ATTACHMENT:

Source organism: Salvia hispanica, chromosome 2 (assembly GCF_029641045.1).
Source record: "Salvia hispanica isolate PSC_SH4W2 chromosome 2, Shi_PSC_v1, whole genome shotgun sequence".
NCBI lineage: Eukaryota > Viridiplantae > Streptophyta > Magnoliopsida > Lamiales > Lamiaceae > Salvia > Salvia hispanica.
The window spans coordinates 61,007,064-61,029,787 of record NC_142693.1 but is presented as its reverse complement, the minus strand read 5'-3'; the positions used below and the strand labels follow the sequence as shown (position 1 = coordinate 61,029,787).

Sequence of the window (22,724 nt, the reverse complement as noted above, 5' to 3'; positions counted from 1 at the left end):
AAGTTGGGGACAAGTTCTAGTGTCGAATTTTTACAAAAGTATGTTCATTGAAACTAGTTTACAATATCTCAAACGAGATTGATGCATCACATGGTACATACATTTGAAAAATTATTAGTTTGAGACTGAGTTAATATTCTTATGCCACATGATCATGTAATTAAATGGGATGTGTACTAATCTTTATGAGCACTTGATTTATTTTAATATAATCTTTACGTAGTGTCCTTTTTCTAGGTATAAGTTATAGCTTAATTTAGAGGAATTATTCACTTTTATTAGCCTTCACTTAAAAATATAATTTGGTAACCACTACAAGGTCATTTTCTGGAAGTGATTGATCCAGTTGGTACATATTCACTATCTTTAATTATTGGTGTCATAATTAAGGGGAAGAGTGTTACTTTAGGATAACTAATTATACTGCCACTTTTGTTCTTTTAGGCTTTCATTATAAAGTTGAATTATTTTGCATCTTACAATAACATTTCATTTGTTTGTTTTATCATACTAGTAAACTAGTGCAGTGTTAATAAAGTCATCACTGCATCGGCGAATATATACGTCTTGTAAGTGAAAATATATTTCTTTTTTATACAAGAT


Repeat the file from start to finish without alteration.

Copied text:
Source organism: Salvia hispanica, chromosome 2 (assembly GCF_029641045.1).
Source record: "Salvia hispanica isolate PSC_SH4W2 chromosome 2, Shi_PSC_v1, whole genome shotgun sequence".
NCBI lineage: Eukaryota > Viridiplantae > Streptophyta > Magnoliopsida > Lamiales > Lamiaceae > Salvia > Salvia hispanica.
The window spans coordinates 61,007,064-61,029,787 of record NC_142693.1 but is presented as its reverse complement, the minus strand read 5'-3'; the positions used below and the strand labels follow the sequence as shown (position 1 = coordinate 61,029,787).

Sequence of the window (22,724 nt, the reverse complement as noted above, 5' to 3'; positions counted from 1 at the left end):
AAGTTGGGGACAAGTTCTAGTGTCGAATTTTTACAAAAGTATGTTCATTGAAACTAGTTTACAATATCTCAAACGAGATTGATGCATCACATGGTACATACATTTGAAAAATTATTAGTTTGAGACTGAGTTAATATTCTTATGCCACATGATCATGTAATTAAATGGGATGTGTACTAATCTTTATGAGCACTTGATTTATTTTAATATAATCTTTACGTAGTGTCCTTTTTCTAGGTATAAGTTATAGCTTAATTTAGAGGAATTATTCACTTTTATTAGCCTTCACTTAAAAATATAATTTGGTAACCACTACAAGGTCATTTTCTGGAAGTGATTGATCCAGTTGGTACATATTCACTATCTTTAATTATTGGTGTCATAATTAAGGGGAAGAGTGTTACTTTAGGATAACTAATTATACTGCCACTTTTGTTCTTTTAGGCTTTCATTATAAAGTTGAATTATTTTGCATCTTACAATAACATTTCATTTGTTTGTTTTATCATACTAGTAAACTAGTGCAGTGTTAATAAAGTCATCACTGCATCGGCGAATATATACGTCTTGTAAGTGAAAATATATTTCTTTTTTATACAAGAT